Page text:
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Ireland 'is shooting itself in the foot' over mix of Brexit and Alcohol Bill


Guuinness is among Ireland's most iconic brands. File photo: Reuters

Guuinness is among Ireland's most iconic brands. File photo: Reuters

Guuinness is among Ireland's most iconic brands. File photo: Reuters

Tourists and shoppers who want to purchase Guinness-branded merchandise such as T-shirts, mugs and key-rings in Irish gift stores may have to present ID to prove they are over 18 under draft proposals to curb alcohol advertising, industry experts have warned.

This is just one of unintended consequences of the Public Health Alcohol Bill (PHAB), said economist Ciaran Fitzgerald, the author of a new report on the impact of Brexit on the drinks industry.

Proposed restrictions on alcohol advertising and sponsorship contained in the Bill mean "there's a reasonable prospect of this type of thing happening", he warned. "But hopefully sense will prevail."

The Bill, which has been delayed following heated debate in the Seanad, aims to ensure that alcohol is "no longer treated as just another ordinary commodity or grocery, but is regulated effectively to reduce alcohol harm in Ireland and improve public health", Fitzgerald said.

However, he said the Bill poses far-reaching consequences for Ireland's drinks industry.

He said the prospect of a hard Brexit, combined with the economic consequences of the Public Health Alcohol Bill means that Ireland is "shooting itself in the foot".

"Since the Brexit vote last June and the subsequent decline in the value of sterling, the food and drink sector in Ireland has faced enormous challenges in the short term, including a surge in cross-border shopping.

"In addition, measures proposed under the Public Health (Alcohol) Bill will exacerbate pressure on a sector that employs 200,000 directly and indirectly," he said.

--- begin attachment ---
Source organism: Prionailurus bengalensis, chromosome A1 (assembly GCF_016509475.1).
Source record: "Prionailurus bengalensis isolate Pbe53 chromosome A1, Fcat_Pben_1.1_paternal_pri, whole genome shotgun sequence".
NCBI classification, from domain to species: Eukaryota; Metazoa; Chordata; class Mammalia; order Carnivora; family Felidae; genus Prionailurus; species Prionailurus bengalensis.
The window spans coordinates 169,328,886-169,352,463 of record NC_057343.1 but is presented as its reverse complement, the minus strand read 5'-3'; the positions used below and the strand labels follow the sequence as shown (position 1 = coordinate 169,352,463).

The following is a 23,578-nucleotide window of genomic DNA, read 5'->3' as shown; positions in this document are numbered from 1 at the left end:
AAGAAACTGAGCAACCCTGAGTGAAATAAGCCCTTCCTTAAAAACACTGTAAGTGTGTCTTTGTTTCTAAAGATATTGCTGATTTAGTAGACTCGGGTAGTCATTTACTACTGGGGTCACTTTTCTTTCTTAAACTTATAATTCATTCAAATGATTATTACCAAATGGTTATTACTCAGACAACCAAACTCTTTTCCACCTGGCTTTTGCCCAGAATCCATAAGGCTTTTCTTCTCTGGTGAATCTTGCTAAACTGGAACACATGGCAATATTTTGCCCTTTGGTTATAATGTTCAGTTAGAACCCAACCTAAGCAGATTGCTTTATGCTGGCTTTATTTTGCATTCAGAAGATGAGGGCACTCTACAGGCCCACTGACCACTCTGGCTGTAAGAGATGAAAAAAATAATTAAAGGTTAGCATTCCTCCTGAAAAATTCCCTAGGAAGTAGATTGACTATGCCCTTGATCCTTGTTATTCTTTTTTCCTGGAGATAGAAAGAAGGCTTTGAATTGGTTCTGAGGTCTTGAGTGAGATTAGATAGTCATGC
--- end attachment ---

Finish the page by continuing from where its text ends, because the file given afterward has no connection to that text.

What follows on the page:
Fitzgerald's report was commissioned by the Alcohol Beverage Federation of Ireland (ABFI), which represents brewers, distillers, brand owners and distributors.

"The UK is Ireland's biggest export market for food and drink, with exports of €4.5bn in 2015," said Fitzgerald.

"The result of the UK Brexit vote and subsequent sterling devaluation has led to a surge in cross-border shopping, increased prices of Irish products and has increased the cost of Ireland as a tourist destination."

The ABFI is calling on the Government to introduce a range of policy measures in the medium term to enable the sector to offset the risks posed by Brexit and the PHAB.

"The restrictions on alcohol advertising will be felt most harshly by new craft brewers and new distilleries," Fitzgerald said.

"There is more to this than just the anti-alcohol lobby giving a bloody nose to the drink industry."

The Bill's proposal to introduce "booze curtains" in retail outlets sparked fury both among politicians and businesses.

The Bill has now been referred to the attorney general, who is examining a number of legal difficulties.

Officials in the Department of Health are also examining how they can adjust section 20 of the Bill, which would require shops to erect barriers to shield alcohol from public

Sunday Indo Business